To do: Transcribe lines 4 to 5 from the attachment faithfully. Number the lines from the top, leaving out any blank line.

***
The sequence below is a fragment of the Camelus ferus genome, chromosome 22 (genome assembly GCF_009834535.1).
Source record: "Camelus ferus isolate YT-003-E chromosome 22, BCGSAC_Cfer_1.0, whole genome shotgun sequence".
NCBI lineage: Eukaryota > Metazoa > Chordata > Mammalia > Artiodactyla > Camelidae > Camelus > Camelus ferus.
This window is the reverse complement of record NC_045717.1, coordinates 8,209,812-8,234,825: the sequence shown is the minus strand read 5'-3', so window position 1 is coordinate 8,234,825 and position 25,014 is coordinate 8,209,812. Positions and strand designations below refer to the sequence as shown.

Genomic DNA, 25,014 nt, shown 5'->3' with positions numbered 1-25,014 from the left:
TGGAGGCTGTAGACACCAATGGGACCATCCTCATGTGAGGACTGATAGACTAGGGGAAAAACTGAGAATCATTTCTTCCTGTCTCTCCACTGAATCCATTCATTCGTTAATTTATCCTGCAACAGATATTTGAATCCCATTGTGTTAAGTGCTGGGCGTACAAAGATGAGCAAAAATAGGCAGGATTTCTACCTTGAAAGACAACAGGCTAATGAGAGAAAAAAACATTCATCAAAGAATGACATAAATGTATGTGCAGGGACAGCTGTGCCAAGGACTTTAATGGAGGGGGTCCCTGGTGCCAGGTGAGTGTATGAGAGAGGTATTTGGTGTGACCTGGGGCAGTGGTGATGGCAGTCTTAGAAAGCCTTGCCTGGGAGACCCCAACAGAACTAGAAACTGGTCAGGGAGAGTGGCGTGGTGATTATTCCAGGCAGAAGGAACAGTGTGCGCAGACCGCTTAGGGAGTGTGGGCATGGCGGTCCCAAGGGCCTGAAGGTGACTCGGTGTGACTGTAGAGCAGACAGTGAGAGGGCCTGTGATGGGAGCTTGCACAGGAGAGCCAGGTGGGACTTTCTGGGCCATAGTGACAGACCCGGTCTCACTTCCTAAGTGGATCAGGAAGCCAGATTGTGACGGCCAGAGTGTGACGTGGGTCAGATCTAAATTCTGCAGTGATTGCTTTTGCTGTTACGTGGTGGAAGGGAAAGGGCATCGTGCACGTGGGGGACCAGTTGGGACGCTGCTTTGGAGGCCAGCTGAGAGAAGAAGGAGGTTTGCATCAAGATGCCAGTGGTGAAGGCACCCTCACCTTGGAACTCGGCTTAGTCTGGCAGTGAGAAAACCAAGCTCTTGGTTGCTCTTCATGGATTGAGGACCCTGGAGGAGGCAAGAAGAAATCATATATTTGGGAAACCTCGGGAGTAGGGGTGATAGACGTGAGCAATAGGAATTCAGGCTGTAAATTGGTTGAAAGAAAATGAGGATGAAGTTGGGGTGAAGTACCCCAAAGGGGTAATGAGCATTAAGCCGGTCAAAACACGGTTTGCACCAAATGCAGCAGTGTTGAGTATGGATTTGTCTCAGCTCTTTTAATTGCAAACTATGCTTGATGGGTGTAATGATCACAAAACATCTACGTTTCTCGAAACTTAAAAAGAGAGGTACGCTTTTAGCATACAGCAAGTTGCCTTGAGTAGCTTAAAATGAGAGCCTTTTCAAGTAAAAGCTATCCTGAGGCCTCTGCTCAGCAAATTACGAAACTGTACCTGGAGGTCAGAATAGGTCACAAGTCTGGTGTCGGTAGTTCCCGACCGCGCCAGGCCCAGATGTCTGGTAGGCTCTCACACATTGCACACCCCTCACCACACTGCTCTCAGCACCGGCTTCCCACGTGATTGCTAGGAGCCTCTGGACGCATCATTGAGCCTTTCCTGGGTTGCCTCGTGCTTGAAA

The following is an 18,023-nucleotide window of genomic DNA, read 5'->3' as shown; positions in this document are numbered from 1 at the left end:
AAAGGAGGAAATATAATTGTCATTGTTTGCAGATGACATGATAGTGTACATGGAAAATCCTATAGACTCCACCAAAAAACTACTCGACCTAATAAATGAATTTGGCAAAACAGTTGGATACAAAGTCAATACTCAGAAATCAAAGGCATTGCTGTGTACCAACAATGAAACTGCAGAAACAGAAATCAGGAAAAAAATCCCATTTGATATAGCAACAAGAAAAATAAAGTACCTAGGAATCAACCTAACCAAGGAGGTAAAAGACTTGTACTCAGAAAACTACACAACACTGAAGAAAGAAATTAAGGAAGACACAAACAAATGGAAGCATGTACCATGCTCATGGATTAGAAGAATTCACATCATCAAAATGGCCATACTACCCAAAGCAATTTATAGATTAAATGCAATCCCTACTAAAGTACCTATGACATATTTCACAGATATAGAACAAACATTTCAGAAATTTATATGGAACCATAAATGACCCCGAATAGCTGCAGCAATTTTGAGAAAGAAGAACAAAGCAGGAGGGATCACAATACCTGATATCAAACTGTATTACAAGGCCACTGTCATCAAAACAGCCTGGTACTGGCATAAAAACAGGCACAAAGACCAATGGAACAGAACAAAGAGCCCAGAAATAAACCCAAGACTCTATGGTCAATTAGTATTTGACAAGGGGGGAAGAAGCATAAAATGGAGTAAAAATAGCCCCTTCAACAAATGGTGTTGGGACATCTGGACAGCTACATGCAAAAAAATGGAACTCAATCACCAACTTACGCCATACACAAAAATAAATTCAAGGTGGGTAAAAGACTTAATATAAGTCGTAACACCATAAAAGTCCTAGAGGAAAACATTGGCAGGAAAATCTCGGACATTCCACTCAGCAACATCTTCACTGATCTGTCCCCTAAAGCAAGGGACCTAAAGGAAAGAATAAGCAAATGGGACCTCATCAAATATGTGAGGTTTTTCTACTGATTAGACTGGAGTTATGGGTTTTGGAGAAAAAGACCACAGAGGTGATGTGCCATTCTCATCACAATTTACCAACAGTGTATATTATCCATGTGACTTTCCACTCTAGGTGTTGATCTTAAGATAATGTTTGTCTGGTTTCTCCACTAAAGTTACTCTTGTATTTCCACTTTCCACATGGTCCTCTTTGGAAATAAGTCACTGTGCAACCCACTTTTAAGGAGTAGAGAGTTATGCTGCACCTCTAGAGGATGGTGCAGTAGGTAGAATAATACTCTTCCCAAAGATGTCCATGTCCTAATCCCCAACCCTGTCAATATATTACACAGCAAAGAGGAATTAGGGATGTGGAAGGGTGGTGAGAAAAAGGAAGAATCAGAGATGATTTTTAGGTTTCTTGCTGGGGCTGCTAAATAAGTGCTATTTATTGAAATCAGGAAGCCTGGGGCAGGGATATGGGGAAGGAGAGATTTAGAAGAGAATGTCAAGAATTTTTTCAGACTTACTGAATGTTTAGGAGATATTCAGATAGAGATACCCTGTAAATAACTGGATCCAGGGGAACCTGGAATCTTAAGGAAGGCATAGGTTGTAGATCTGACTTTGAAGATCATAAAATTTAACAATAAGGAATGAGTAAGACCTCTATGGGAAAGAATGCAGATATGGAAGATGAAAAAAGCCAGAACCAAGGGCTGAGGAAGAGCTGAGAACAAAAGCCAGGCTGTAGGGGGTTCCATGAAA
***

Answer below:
This window is the reverse complement of record NC_045717.1, coordinates 8,209,812-8,234,825: the sequence shown is the minus strand read 5'-3', so window position 1 is coordinate 8,234,825 and position 25,014 is coordinate 8,209,812. Positions and strand designations below refer to the sequence as shown.

Genomic DNA, 25,014 nt, shown 5'->3' with positions numbered 1-25,014 from the left: